Passion for pastry

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KR Rejeesh

They say old habits die hard. When Vinoshnee Shankar started her pastry school at Vazhakkala, Kochi in 2011, she realised it. The response was feeble initially because people were not ready to accept the concept of pastry studies. In Kerala, traditional bakeries as well as Indian sweets rule the roost.So the concept of pastry is still in nascent stage.

De pastry04“About 90 percent  of the bakeries in Kerala are following the traditional menu. Some are bakeries cum restaurant. But now people have started to relish pastries and the trend is picking up,” says Vinoshnee Shankar, Chief Facilitator of De’ Pastry School.

She is proud to add that De’ Pastry School could contribute a host of talented pastry chefs to the industry. Six batches have completed the pastry course programme in her school so far.

According to Vinoshnee, the traditional bakeries here are not willing to improvise. “They do not care for giving new things to customers. But some new outlets have introduced exclusive cake shops and designer cakes as well,” she observes, and adds that our concept of pastry begins in black forest and ends in another variety of cake.

De pastry02“People should study pastry as a professional course. We have students who have bakeries and they want to experiment in pastries as well,” says Vinoshnee, who was born and brought up in Malaysia.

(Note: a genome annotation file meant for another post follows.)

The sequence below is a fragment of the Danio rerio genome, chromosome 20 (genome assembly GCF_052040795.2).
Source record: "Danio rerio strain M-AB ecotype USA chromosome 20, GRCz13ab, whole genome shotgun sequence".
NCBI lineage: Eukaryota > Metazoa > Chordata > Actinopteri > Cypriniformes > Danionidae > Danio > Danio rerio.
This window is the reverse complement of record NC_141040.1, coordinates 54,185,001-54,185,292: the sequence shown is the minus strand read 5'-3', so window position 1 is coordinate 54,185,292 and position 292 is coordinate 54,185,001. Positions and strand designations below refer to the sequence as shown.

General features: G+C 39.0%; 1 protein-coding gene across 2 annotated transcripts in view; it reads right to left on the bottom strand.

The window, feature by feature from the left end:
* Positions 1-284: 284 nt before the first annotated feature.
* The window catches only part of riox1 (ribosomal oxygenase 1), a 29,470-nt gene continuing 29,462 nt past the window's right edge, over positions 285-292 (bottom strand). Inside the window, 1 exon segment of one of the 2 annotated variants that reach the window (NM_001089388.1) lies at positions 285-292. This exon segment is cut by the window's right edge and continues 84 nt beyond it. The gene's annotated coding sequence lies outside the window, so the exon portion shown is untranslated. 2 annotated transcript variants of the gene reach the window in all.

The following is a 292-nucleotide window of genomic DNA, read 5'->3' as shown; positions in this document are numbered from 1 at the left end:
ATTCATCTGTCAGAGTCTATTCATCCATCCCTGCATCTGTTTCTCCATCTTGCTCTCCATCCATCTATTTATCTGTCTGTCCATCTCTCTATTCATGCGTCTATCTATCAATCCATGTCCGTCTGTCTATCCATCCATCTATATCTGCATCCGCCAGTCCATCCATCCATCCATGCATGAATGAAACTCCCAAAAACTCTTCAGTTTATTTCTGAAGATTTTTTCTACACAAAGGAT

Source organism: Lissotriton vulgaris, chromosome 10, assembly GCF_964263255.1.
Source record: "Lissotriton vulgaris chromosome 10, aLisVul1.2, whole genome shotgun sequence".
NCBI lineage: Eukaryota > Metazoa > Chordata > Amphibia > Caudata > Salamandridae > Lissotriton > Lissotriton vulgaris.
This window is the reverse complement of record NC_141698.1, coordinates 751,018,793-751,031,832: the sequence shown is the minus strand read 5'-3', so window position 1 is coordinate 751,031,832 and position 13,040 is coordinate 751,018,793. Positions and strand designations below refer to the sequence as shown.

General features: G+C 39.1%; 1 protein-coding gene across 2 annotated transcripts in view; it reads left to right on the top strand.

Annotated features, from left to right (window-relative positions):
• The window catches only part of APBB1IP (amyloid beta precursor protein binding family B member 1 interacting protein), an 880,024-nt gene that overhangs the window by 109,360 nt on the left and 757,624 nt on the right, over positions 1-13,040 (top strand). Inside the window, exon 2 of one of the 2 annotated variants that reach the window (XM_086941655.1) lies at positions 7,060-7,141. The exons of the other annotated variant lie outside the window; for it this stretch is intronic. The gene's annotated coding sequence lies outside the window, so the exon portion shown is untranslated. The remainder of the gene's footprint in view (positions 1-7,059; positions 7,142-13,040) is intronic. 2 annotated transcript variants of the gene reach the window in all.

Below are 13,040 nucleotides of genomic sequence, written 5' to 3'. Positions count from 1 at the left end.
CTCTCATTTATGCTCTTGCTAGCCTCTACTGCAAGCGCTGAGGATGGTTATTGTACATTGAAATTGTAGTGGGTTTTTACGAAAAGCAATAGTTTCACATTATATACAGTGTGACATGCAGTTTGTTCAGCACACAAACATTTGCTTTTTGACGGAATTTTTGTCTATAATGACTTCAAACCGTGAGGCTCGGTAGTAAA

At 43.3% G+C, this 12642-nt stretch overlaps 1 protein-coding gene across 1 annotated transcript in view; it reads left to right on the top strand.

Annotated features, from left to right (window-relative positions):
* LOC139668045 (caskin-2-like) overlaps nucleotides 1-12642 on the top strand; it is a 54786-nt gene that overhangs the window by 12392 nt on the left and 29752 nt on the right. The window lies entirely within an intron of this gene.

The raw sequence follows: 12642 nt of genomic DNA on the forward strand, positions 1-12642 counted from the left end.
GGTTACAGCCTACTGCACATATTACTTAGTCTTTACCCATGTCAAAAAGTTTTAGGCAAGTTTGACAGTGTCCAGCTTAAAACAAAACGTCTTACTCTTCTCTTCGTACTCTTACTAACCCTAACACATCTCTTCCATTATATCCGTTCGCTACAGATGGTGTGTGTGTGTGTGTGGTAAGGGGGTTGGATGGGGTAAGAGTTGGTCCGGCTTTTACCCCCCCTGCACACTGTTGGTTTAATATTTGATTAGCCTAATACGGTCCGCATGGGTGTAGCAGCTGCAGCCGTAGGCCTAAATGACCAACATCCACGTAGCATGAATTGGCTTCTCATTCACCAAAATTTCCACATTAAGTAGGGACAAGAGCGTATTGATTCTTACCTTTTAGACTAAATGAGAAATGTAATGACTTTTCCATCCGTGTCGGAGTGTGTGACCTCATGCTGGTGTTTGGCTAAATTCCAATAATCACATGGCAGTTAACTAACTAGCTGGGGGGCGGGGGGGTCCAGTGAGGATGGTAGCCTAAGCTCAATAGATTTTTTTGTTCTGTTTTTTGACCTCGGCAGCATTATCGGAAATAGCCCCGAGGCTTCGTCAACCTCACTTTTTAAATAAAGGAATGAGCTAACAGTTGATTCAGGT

The school has courses of three months certificate programme and six months diploma course. The diploma course is a job-oriented programme. The ISI certified institution is among the top five pastry schools in India. Students have been given industrial training in Crowne Plaza, Holiday Inn and Le Meridien.

“Syllabus includes baking science, bakers calculation, nutrition, kitchen safety and food safety. There are varieties of pastries starting from basic teacakes to French pastry. My area is French pastry where one can show skills,” she explains.

De pastry03Vinoshnee has plans to promote the school in African countries as she receives enquiries from there. “We have enquiries from Myanmar and Bangladesh as well.”

Malaysian days

In Malaysia, girls are usually  trained in baking by their parents at an early age. So it piqued her interest. She completed a six-month pastry diploma programme during the recess after completing her higher secondary school. Though Vinoshnee completed Optometry course later, she took pastry industry as her career after working in a charity hospital for one year.

To the aspiring pastry chefs, Vinoshnee advises that they should train themselves properly. “Our students include housewives and people from other professions. They want to try out their skills in pastry making. But we give priority to students who want to take this as their career,” she adds.

She has plans to take pastry classes in cities like Chennai, Coimbatore and Pune, as there are invitations for her.

Vinoshnee is well supported by her Malayalee spouse RS Ezhuthachan and three sons in her efforts to popularise pastry studies in the State.

 

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